It is a nice story and one that gives you hope, hope that there are still some people out there who are willing to help someone else and they do it because they know how important it is when you are in need that someone is there to help. But this is very rare and I know that even myself sometimes turn a blind eye to what is happening around us, as we struggle with a society that has become very selfish and afraid to help one another in times of need. When I reflect on this story I asked myself, what if it had been a man that try to help my wife? Would she have got on the car with him? Would that have been safe? How would she have known the man had good intentions? You see, the moment you chance the facts, this feel-good story changes, you beg the question, would the person offering to help really wanted to help or had other intentions? This brings a different perspective and tells us why often we don’t help people or accept help from strangers. Think about it; what would you do if you see a lost child in the street? Of course you want to help but you stop and think, what will happen if I do? What would people think if I hold this kid’s hand to comfort him/her while I try to find out where they live? What if I walk away with the child and the mother comes and sees this? And, and, and… This is what society has done to RAK, we have become suspicious of everyone around us because even when someone does want to help, you ask the question should I trust this person; remember, you don’t know anything about them. We also don’t want to help people because we don’t know if they really need help or have bad intentions. As you drive along a quite country lane you see a person standing by the side of the road, their car has broken down and they are flagging you down for help. Do you stop? Most of us think twice before we do. What if the person has bad intent and they could kidnap you or even knock you out and take you into the fields? What if you stop and they rob you? Take your car? What if there are others hiding behind the bushes? What if? And so you drive on leaving the person behind. They could also, of course, be genuinely stuck and in need of help but the risks, for you, are far higher and leave the person behind.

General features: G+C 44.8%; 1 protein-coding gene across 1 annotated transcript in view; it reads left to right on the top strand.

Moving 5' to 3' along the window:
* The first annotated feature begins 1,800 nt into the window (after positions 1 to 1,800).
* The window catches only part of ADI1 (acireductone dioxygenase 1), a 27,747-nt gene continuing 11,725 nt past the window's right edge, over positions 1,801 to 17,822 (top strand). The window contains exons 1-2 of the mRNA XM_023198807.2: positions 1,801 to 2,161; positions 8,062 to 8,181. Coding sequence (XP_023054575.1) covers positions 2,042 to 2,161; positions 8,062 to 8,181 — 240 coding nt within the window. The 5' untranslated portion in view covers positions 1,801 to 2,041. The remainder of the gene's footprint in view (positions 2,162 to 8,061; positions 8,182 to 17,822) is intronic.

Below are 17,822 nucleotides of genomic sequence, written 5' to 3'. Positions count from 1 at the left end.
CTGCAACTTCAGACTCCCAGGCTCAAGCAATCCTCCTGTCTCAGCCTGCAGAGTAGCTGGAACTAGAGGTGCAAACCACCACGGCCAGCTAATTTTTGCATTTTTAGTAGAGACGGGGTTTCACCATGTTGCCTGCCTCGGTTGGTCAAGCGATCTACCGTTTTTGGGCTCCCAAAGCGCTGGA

If you play this out you can see that random acts of kindness have become so rare because we have made them rare. That lady that helped my wife didn’t have to drive her home and wait, she could have just walked away, it wasn’t as if my wife was stuck in the middle of the forest, the lady could have thought “she can call a cab and go and get her spare key” but I guess it was not in her nature, as she still believes that we can help one another, without predigest, without worry that this may back fire on her. Sadly we are guilty of this mistrust and uncertainty that has driven our society to focused more on the bad than the good, Random Acts of Kindness are no longer part of our lives, like they used to when people could “thumb” their way up to London, or we help a child cross the road holding their hand, or stop and help someone when their car broke down. If we did we would be a much better society where people help one another out of the goodness of their heart!